Pilgrimages provide an extra dimension to the Camargue and a chance to see and participate in some of its surviving spectacles. Many of these events are more popular than religious in character, as the number of tourists attending them testifies. Christian, pagan and secular elements are the ingredients of one of Provence’s best-known and most zestful events: the annual pilgrimage to Les-Saintes-Maries-de-la-Mer, the self-proclaimed capital of the Camargue, at the end of May. What makes this event worth attending is the animated presence of thousands of Gypsies who, for the two or three days of the pilgrimage, converge on this normally sleepy village from all corners of Europe.

The pilgrimage has its roots in the alleged discovery of Mary Jacob’s remains here in the 13th century, a legend that quickly established Provence as the “second Palestine.” With the adoption by Gypsies in the last century of Mary’s Egyptian slave, Sarah, as their patron saint, the pilgrimage has grown over the years into a major event on Provence’s cultural calendar, attracting not only attracts members of Europe’s last wandering tribe, but hordes of independent visitors, film crews, journalists and other assorted media types.

Saintes-Maries, with its 15-km-long stretch of beach, first-rate seafood restaurants and an imposing Romanesque church built to house the assumed relics and remains of Sarah, the so-called Black Virgin, and other saints, hosts a steady trickle of tourists throughout the year, but moves into high gear with the pilgrimage. Crowds gather early on the first day, and any apprehensions that the event might turn out to be a solemn religious rite are soon dispelled as Gypsy bands and buskers strike up and flamenco dancers put on unrehearsed performances that in turn prompt other spontaneous outbreaks of street music and dancing.

It seems strange to come here and find authentic flamenco music, but then, the Camargue is in that part of the country known as the Midi, where Spanish and French culture are only too happy to blend and merge. This has resulted in such distinctive musicians as the late Django Rheinardt and the French flamenco guitarist Manitas de Plata, a regular at the pilgrimage.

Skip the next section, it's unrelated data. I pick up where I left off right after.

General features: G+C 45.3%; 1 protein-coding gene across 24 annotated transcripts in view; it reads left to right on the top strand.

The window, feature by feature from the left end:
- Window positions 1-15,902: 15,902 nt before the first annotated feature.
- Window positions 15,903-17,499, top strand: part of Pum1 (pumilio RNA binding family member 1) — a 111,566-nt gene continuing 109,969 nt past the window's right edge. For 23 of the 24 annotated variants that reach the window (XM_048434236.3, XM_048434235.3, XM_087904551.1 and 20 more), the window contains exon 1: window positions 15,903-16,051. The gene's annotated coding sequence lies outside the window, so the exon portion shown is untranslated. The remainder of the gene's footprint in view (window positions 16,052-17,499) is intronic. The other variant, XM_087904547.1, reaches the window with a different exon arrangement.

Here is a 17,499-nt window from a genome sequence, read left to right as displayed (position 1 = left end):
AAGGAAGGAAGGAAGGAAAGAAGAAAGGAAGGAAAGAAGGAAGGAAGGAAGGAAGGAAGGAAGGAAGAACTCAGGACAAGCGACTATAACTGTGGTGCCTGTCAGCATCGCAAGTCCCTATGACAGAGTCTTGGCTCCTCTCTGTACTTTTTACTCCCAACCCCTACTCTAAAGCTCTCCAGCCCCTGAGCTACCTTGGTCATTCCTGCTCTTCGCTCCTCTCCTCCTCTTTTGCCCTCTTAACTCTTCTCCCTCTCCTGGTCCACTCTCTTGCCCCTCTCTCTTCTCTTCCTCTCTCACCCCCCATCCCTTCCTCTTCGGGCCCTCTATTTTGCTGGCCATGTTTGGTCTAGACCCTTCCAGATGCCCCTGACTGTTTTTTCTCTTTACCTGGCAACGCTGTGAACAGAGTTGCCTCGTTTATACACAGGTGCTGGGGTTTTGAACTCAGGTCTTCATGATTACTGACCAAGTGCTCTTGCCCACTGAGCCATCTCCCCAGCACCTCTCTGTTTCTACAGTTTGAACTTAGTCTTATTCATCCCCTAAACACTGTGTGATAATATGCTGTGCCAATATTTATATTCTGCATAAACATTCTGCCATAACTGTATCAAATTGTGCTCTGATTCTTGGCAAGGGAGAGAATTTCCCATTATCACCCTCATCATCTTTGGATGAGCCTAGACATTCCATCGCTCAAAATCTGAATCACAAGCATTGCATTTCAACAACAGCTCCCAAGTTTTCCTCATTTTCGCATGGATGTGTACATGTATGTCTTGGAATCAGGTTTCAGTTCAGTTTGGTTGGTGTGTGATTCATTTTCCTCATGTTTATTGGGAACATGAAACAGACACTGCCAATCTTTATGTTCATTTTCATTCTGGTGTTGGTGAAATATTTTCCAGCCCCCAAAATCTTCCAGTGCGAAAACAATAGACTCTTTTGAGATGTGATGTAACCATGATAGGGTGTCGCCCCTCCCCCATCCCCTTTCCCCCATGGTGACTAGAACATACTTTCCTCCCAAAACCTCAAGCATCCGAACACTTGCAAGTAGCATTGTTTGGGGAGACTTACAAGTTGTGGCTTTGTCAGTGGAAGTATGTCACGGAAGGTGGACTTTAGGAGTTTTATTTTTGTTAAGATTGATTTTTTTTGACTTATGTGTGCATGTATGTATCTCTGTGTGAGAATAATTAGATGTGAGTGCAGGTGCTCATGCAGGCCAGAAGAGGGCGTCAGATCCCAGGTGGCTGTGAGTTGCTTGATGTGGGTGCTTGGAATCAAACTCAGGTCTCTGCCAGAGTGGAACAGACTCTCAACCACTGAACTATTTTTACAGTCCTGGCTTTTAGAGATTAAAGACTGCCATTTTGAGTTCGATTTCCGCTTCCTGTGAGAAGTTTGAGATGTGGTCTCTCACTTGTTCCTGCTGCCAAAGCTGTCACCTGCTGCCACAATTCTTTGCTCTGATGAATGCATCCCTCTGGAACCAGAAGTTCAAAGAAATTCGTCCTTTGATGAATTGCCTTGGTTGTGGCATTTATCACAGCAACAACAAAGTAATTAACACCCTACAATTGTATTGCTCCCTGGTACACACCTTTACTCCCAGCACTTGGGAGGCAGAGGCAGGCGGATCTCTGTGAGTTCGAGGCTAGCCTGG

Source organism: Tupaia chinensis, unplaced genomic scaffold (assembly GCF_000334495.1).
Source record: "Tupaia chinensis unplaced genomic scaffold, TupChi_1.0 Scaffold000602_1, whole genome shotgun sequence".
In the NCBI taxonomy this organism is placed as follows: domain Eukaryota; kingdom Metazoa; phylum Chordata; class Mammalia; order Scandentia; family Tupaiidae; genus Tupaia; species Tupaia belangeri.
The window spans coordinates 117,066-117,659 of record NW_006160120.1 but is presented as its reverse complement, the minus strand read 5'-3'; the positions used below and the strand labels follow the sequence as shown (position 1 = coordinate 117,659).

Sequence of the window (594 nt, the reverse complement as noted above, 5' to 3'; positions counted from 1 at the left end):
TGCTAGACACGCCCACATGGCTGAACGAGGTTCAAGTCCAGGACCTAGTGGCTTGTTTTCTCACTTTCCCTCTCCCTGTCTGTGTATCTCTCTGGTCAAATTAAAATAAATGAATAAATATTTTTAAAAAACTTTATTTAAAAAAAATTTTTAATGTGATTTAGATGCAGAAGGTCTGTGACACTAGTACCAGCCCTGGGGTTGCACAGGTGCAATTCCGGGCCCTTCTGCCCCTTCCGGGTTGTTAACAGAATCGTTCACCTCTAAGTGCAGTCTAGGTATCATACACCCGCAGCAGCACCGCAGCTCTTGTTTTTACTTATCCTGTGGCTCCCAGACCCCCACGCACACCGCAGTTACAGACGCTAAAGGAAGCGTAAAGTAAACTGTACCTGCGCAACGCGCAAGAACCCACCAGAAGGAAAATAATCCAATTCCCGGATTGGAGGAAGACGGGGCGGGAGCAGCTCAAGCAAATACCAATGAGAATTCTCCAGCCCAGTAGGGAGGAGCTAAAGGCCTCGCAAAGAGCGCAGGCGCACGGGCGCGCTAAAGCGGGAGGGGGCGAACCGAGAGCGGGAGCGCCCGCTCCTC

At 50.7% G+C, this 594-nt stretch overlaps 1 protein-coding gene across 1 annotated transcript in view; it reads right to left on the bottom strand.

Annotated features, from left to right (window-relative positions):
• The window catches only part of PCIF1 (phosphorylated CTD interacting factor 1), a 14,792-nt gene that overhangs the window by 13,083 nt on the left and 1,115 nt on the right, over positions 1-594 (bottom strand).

The main procession, following a course through the streets of Saintes-Maries and down to the beach, is held on each day of the pilgrimage. Mounted horsemen resembling gentlemen cowboys — the “gardian” or herdsmen who look after the Camargue’s sizable herds of bulls — officiate at the procession, lending a dignified air to the event. They were said to have greatly impressed Bill Cody, or Buffalo Bill as he is better known, when he arrived in Europe with his Wild West Show, as did the equestrian displays, dare-devil bull-dusting and the riders’ costumes, all French style and Spanish panache. These horsemen, leading the route through the town, wend their way down onto the beach, where they cut a swath through as many as 4,000 spectators as a sumptuously robed statue of Sarah is carried into the water for the annual Benediction of the Sea.

Suitably cleansed, the procession, its float and those who can squeeze into one of the pews back at the church, repair for prayers, masses and a vigil beside the stuffy, candle-lit crypt where Sarah, the icon of Gypsies, must pass another night.

The Gypsies who gather here are just as much a part of the spectacle as the religious relics and statuary. In a demonstration that Gypsy culture is alive and well, hundreds of caravans and mobile homes, even a few of the old horse-drawn variety, converge on the town, turning the parking area beside the sea wall into a vibrant daytime and nocturnal village, a Gypsy encampment under the stars.

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